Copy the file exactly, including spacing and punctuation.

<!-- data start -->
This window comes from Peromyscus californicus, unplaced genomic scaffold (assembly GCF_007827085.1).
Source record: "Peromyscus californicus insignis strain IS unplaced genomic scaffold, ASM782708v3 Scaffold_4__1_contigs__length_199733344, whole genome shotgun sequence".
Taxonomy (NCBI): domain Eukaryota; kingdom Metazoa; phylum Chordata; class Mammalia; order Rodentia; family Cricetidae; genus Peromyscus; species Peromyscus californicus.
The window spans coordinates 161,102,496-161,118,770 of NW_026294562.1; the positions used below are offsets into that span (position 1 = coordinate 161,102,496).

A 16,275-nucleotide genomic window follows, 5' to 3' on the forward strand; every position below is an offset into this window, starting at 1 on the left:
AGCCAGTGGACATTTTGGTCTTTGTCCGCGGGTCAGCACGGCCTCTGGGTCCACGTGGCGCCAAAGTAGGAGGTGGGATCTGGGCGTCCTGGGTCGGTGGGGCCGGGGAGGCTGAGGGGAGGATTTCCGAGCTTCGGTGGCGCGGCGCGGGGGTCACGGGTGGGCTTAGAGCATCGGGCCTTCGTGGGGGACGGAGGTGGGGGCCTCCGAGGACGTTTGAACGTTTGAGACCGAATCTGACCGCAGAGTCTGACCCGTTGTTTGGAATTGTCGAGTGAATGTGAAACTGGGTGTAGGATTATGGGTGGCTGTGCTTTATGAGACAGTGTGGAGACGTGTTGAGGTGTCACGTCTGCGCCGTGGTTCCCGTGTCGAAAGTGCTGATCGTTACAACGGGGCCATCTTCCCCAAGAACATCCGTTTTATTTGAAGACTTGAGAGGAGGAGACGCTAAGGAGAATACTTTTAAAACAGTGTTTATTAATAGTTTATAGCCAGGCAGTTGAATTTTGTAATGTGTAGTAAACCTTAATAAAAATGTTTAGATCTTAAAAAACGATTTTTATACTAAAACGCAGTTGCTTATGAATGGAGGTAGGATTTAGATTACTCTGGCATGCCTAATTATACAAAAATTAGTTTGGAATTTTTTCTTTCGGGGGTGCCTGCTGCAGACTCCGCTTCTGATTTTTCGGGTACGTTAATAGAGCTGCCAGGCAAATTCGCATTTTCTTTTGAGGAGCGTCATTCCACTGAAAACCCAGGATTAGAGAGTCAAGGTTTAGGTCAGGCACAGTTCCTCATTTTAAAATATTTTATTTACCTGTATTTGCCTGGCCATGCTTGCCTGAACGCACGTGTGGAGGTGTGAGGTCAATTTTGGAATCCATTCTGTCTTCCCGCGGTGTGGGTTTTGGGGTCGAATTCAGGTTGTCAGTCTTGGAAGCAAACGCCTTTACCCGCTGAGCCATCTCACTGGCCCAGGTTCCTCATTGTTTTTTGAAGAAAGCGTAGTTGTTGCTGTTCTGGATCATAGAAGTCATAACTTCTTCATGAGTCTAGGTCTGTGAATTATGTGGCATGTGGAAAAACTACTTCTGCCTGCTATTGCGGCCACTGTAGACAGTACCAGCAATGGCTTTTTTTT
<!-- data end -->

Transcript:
This window comes from Peromyscus californicus, unplaced genomic scaffold (assembly GCF_007827085.1).
Source record: "Peromyscus californicus insignis strain IS unplaced genomic scaffold, ASM782708v3 Scaffold_4__1_contigs__length_199733344, whole genome shotgun sequence".
Taxonomy (NCBI): domain Eukaryota; kingdom Metazoa; phylum Chordata; class Mammalia; order Rodentia; family Cricetidae; genus Peromyscus; species Peromyscus californicus.
The window spans coordinates 161,102,496-161,118,770 of NW_026294562.1; the positions used below are offsets into that span (position 1 = coordinate 161,102,496).

A 16,275-nucleotide genomic window follows, 5' to 3' on the forward strand; every position below is an offset into this window, starting at 1 on the left:
AGCCAGTGGACATTTTGGTCTTTGTCCGCGGGTCAGCACGGCCTCTGGGTCCACGTGGCGCCAAAGTAGGAGGTGGGATCTGGGCGTCCTGGGTCGGTGGGGCCGGGGAGGCTGAGGGGAGGATTTCCGAGCTTCGGTGGCGCGGCGCGGGGGTCACGGGTGGGCTTAGAGCATCGGGCCTTCGTGGGGGACGGAGGTGGGGGCCTCCGAGGACGTTTGAACGTTTGAGACCGAATCTGACCGCAGAGTCTGACCCGTTGTTTGGAATTGTCGAGTGAATGTGAAACTGGGTGTAGGATTATGGGTGGCTGTGCTTTATGAGACAGTGTGGAGACGTGTTGAGGTGTCACGTCTGCGCCGTGGTTCCCGTGTCGAAAGTGCTGATCGTTACAACGGGGCCATCTTCCCCAAGAACATCCGTTTTATTTGAAGACTTGAGAGGAGGAGACGCTAAGGAGAATACTTTTAAAACAGTGTTTATTAATAGTTTATAGCCAGGCAGTTGAATTTTGTAATGTGTAGTAAACCTTAATAAAAATGTTTAGATCTTAAAAAACGATTTTTATACTAAAACGCAGTTGCTTATGAATGGAGGTAGGATTTAGATTACTCTGGCATGCCTAATTATACAAAAATTAGTTTGGAATTTTTTCTTTCGGGGGTGCCTGCTGCAGACTCCGCTTCTGATTTTTCGGGTACGTTAATAGAGCTGCCAGGCAAATTCGCATTTTCTTTTGAGGAGCGTCATTCCACTGAAAACCCAGGATTAGAGAGTCAAGGTTTAGGTCAGGCACAGTTCCTCATTTTAAAATATTTTATTTACCTGTATTTGCCTGGCCATGCTTGCCTGAACGCACGTGTGGAGGTGTGAGGTCAATTTTGGAATCCATTCTGTCTTCCCGCGGTGTGGGTTTTGGGGTCGAATTCAGGTTGTCAGTCTTGGAAGCAAACGCCTTTACCCGCTGAGCCATCTCACTGGCCCAGGTTCCTCATTGTTTTTTGAAGAAAGCGTAGTTGTTGCTGTTCTGGATCATAGAAGTCATAACTTCTTCATGAGTCTAGGTCTGTGAATTATGTGGCATGTGGAAAAACTACTTCTGCCTGCTATTGCGGCCACTGTAGACAGTACCAGCAATGGCTTTTTTTT